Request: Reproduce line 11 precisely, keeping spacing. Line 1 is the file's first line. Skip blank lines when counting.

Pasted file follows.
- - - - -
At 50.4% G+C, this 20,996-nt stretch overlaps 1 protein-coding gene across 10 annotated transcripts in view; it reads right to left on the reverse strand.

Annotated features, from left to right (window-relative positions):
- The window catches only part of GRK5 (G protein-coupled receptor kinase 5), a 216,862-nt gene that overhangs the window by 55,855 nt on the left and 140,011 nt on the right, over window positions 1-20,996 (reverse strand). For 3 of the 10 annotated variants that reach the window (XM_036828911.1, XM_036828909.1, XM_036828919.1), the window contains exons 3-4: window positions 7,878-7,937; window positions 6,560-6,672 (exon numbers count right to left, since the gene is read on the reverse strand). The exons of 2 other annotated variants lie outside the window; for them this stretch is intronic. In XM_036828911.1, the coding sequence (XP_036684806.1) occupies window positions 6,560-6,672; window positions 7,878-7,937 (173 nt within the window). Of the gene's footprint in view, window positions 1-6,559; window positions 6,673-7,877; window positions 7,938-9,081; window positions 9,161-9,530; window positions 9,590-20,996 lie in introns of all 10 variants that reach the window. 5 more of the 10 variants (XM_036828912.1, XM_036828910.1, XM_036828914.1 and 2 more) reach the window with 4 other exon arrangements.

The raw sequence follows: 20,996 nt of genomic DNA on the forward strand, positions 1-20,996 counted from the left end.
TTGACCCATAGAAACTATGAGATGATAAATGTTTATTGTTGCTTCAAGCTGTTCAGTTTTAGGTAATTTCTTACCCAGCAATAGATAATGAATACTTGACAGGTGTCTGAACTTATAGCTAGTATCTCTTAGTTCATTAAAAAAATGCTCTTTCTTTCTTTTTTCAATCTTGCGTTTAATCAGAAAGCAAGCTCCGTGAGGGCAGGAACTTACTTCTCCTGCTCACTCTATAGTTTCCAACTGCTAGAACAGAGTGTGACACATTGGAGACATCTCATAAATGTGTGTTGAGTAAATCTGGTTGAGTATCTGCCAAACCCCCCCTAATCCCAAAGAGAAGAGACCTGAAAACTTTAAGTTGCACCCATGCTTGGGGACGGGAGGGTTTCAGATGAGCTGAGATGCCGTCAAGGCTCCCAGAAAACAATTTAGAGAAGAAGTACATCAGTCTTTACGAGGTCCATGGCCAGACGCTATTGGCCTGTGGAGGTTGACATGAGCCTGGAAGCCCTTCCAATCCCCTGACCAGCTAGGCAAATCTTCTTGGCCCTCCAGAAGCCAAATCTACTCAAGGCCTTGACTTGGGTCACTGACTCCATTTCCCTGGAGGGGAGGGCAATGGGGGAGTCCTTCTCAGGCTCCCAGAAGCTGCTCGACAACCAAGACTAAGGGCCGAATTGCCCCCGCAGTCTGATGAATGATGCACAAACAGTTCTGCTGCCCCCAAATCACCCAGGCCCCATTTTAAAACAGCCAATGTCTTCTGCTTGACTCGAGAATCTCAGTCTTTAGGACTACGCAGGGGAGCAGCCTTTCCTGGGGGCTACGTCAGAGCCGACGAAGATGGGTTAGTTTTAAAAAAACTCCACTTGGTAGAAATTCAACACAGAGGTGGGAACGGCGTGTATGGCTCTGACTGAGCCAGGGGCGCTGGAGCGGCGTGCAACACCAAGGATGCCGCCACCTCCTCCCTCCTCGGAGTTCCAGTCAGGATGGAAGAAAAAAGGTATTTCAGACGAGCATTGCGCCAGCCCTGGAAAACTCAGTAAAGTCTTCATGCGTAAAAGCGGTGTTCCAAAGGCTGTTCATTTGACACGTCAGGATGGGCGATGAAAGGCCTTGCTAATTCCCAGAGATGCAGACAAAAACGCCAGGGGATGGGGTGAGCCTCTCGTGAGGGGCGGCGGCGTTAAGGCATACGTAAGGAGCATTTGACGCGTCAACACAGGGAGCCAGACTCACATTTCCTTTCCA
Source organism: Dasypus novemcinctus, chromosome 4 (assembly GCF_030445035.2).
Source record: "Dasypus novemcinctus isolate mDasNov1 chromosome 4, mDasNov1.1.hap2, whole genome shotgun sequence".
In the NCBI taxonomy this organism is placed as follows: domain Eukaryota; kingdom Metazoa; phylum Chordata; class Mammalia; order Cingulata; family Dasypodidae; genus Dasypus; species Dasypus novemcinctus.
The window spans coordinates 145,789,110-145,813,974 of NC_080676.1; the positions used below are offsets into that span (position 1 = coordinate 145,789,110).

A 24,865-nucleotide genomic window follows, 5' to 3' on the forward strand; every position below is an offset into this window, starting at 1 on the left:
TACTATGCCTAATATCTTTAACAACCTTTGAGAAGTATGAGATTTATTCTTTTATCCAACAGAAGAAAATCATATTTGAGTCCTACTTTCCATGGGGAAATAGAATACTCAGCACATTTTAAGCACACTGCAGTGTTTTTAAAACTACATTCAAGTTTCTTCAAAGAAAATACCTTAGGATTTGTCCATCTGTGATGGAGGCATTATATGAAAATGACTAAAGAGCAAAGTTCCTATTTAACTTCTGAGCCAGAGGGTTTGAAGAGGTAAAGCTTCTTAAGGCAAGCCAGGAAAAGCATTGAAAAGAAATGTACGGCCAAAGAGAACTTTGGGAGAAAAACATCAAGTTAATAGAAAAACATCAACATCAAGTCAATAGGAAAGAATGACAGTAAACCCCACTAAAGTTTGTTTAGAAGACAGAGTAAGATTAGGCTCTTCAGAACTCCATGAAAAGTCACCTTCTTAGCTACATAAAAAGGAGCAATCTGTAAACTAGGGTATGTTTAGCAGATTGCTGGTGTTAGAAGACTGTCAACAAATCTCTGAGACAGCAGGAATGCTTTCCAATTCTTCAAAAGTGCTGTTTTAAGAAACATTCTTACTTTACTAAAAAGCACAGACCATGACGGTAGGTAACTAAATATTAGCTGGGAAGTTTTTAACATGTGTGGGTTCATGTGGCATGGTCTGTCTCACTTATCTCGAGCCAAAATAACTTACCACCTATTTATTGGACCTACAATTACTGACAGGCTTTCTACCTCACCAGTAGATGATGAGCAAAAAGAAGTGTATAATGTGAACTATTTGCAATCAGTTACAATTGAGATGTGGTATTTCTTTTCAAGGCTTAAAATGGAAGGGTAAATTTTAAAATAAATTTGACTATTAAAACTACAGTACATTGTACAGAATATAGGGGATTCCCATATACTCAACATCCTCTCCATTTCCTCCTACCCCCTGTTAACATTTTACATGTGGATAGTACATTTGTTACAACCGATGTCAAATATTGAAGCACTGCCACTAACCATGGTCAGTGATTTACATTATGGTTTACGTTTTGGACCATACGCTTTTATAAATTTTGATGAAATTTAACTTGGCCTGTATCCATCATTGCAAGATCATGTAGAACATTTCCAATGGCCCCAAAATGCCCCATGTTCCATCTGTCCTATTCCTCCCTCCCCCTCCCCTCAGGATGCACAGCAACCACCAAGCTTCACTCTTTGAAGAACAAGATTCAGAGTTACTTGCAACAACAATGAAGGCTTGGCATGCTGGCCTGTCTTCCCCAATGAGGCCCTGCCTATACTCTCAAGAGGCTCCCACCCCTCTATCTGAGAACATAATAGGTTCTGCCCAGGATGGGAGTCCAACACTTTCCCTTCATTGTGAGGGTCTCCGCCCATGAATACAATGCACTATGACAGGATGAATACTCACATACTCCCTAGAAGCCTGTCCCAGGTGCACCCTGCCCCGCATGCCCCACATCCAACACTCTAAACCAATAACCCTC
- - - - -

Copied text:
TACTATGCCTAATATCTTTAACAACCTTTGAGAAGTATGAGATTTATTCTTTTATCCAACAGAAGAAAATCATATTTGAGTCCTACTTTCCATGGGGAAATAGAATACTCAGCACATTTTAAGCACACTGCAGTGTTTTTAAAACTACATTCAAGTTTCTTCAAAGAAAATACCTTAGGATTTGTCCATCTGTGATGGAGGCATTATATGAAAATGACTAAAGAGCAAAGTTCCTATTTAACTTCTGAGCCAGAGGGTTTGAAGAGGTAAAGCTTCTTAAGGCAAGCCAGGAAAAGCATTGAAAAGAAATGTACGGCCAAAGAGAACTTTGGGAGAAAAACATCAAGTTAATAGAAAAACATCAACATCAAGTCAATAGGAAAGAATGACAGTAAACCCCACTAAAGTTTGTTTAGAAGACAGAGTAAGATTAGGCTCTTCAGAACTCCATGAAAAGTCACCTTCTTAGCTACATAAAAAGGAGCAATCTGTAAACTAGGGTATGTTTAGCAGATTGCTGGTGTTAGAAGACTGTCAACAAATCTCTGAGACAGCAGGAATGCTTTCCAATTCTTCAAAAGTGCTGTTTTAAGAAACATTCTTACTTTACTAAAAAGCACAGACCATGACGGTAGGTAACTAAATATTAGCTGGGAAGTTTTTAACATGTGTGGGTTCATGTGGCATGGTCTGTCTCACTTATCTCGAGCCAAAATAACTTACCACCTATTTATTGGACCTACAATTACTGACAGGCTTTCTACCTCACCAGTAGATGATGAGCAAAAAGAAGTGTATAATGTGAACTATTTGCAATCAGTTACAATTGAGATGTGGTATTTCTTTTCAAGGCTTAAAATGGAAGGGTAAATTTTAAAATAAATTTGACTATTAAAACTACAGTACATTGTACAGAATATAGGGGATTCCCATATACTCAACATCCTCTCCATTTCCTCCTACCCCCTGTTAACATTTTACATGTGGATAGTACATTTGTTACAACCGATGTCAAATATTGAAGCACTGCCACTAACCATGGTCAGTGATTTACATTATGGTTTACGTTTTGGACCATACGCTTTTATAAATTTTGATGAAATTTAACTTGGCCTGTATCCATCATTGCAAGATCATGTAGAACATTTCCAATGGCCCCAAAATGCCCCATGTTCCATCTGTCCTATTCCTCCCTCCCCCTCCCCTCAGGATGCACAGCAACCACCAAGCTTCACTCTTTGAAGAACAAGATTCAGAGTTACTTGCAACAACAATGAAGGCTTGGCATGCTGGCCTGTCTTCCCCAATGAGGCCCTGCCTATACTCTCAAGAGGCTCCCACCCCTCTATCTGAGAACATAATAGGTTCTGCCCAGGATGGGAGTCCAACACTTTCCCTTCATTGTGAGGGTCTCCGCCCATGAATACAATGCACTATGACAGGATGAATACTCACATACTCCCTAGAAGCCTGTCCCAGGTGCACCCTGCCCCGCATGCCCCACATCCAACACTCTAAACCAATAACCCTC